As more and more regulation changes become reality, care providers need to be extra vigilant about their impacts on care and fall prevention plans. One important area relates to the use of alarms, specifically around F689.
Direct Supply is here to help! Explore this F-Tag and its impact on alarms as part of a fall prevention plan with Clinical Product Consultant Renae Buyeske. Drawing on over eight years of experience in Long Term Care, Renae helps Senior Living care providers select clinical equipment and products that best meet their residents’ unique needs.
F689 and Position Change Alarms
CMS states that facilities must “implement comprehensive, resident-centered fall prevention plans for each resident at risk for falls or with a history of falls.” When facilities are thinking of how to address this prevention plan, it’s often in reference to F689. This tag states: “§483.25(d) Accidents. The facility must ensure that – §483.25(d)(1) The resident environment remains as free of accident hazards as is possible; and §483.25(d)(2) Each resident receives adequate supervision and assistance devices to prevent accidents.”
CMS also notes that “while position change alarms are not prohibited from being included as part of a plan, they should not be the primary or sole intervention to prevent falls. If a facility staff chooses to implement alarms, they should document their use aimed at assisting the staff to assess patterns and routines of the resident.”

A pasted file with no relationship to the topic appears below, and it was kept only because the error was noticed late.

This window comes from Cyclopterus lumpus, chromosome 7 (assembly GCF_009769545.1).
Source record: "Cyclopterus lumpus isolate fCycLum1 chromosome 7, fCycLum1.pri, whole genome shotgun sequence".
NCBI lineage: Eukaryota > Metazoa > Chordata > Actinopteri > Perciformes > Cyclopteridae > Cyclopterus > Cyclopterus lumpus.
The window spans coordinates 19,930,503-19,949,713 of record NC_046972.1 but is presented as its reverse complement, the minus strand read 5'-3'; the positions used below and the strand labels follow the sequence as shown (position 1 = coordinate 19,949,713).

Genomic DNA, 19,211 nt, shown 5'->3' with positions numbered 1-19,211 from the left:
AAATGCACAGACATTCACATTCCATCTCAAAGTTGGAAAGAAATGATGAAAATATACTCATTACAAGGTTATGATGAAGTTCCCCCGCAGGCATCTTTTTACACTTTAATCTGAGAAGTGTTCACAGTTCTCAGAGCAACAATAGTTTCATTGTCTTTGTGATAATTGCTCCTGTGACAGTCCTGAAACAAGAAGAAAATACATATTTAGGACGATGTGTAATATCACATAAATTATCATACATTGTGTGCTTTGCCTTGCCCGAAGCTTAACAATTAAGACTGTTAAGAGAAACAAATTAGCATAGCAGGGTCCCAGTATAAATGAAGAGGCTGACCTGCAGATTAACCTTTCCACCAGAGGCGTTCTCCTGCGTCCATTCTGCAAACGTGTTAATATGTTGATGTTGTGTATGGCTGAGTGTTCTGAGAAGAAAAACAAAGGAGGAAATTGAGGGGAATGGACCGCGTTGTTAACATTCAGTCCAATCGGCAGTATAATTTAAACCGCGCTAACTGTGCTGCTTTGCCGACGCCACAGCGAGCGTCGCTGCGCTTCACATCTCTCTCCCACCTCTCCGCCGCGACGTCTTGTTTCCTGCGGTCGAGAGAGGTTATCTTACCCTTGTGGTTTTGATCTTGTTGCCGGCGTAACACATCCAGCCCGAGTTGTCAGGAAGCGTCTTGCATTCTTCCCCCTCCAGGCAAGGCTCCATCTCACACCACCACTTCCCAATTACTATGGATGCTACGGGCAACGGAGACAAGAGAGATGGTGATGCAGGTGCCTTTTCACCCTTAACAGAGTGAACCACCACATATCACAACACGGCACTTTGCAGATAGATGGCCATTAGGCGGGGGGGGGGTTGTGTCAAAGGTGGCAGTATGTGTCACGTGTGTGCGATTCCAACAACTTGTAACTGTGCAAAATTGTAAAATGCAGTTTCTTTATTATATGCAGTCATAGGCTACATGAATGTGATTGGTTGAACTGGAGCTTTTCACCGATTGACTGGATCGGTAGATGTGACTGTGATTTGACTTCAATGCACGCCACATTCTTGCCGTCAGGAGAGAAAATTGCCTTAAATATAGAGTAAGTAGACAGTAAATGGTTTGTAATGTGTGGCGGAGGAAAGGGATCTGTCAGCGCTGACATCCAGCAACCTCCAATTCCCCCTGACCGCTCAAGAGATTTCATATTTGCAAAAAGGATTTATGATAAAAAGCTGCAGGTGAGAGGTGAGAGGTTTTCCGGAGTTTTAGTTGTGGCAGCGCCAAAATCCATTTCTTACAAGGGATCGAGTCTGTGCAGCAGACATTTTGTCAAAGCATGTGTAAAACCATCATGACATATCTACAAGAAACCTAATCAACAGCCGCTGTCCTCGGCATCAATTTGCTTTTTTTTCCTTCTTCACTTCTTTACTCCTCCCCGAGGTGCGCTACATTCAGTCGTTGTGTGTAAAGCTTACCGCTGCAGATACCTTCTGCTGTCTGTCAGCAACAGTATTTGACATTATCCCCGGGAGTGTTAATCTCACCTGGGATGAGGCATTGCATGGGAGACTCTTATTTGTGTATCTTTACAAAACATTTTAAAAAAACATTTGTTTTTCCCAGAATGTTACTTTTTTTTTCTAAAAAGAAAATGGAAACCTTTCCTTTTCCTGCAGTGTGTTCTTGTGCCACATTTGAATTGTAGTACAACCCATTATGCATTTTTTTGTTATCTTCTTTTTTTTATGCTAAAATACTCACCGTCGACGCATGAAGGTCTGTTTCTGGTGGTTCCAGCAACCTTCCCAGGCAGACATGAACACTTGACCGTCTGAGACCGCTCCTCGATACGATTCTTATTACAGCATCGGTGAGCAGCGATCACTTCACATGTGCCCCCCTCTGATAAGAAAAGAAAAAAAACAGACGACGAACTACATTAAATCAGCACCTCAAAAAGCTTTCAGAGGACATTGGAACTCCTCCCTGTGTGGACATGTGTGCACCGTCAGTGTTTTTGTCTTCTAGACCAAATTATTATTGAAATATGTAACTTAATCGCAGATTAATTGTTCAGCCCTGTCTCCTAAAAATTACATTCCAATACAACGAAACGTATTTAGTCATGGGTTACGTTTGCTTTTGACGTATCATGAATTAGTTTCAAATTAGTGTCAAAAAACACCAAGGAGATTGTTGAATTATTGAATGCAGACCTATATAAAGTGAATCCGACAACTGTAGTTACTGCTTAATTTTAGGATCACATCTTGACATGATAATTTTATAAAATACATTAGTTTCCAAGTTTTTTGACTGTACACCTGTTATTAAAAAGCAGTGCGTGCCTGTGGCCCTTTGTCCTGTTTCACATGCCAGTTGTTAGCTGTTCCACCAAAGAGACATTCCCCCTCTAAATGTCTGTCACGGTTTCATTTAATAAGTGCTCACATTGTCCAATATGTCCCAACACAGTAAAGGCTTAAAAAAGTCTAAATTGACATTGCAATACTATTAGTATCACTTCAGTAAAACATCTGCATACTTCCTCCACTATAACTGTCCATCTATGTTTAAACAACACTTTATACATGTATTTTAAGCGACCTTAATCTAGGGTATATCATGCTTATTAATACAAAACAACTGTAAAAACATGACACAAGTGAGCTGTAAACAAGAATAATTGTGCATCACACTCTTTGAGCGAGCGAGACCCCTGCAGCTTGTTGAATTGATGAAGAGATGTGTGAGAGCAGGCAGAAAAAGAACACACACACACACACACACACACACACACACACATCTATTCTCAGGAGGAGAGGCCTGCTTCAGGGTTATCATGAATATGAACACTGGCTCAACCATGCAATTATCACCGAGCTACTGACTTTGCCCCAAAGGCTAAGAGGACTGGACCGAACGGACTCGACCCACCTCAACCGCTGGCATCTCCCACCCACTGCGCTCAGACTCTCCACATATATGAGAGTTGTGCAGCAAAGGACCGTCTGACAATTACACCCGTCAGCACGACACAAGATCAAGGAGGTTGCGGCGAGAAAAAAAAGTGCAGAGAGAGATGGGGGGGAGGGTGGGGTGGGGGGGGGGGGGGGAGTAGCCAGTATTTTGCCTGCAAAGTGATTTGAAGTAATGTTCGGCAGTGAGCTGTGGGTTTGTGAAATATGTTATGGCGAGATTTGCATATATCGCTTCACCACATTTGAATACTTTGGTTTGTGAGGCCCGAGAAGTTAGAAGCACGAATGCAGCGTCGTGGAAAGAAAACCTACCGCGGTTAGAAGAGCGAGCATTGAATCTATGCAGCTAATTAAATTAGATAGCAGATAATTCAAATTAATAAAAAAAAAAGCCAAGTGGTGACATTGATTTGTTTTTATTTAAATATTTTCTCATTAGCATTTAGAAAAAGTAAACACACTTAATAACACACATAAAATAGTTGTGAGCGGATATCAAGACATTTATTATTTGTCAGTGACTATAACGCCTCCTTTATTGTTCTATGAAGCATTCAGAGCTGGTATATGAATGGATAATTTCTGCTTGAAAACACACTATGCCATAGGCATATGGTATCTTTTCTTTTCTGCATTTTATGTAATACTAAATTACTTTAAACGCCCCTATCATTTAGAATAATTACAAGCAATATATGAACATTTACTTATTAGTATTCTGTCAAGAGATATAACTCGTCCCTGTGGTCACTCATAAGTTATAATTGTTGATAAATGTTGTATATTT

As a result, when developing a resident nursing care plan for falls, you’ll need to keep in mind that alarms are not intended to replace necessary supervision.
For more on F689, see page 302 of State Operations Manual, Appendix PP – Guidance to Surveyors for Long Term Care Facilities.
Developing a Comprehensive Fall Prevention Plan
While alarms can be used as a part of a fall prevention plan, you may want to think about other effective interventions when addressing fall precautions. These may include:
- Providing more detailed assessments to help focus on areas that could create the highest risk for residents
- Thinking about specific interventions to address the reasons residents are at risk
- Focusing on the anticipation of resident needs, asking yourself “Why are they getting out of a bed/chair?” and “How can I help meet that need?”
Don’t forget about environmental adaptations as well: things such as reducing noise and creating safer resident rooms, bathrooms and common areas can help reduce fall risk.
So, while position change alarms can be used as a part of a fall prevention plan, you’ll begin to see more providers only using alarms for a short period of time versus ongoing use. And, as we are seeing with the new regulations generally, the documentation required prior to the use of alarms – and the need to incorporate other interventions in addition to alarms – has become more important than ever.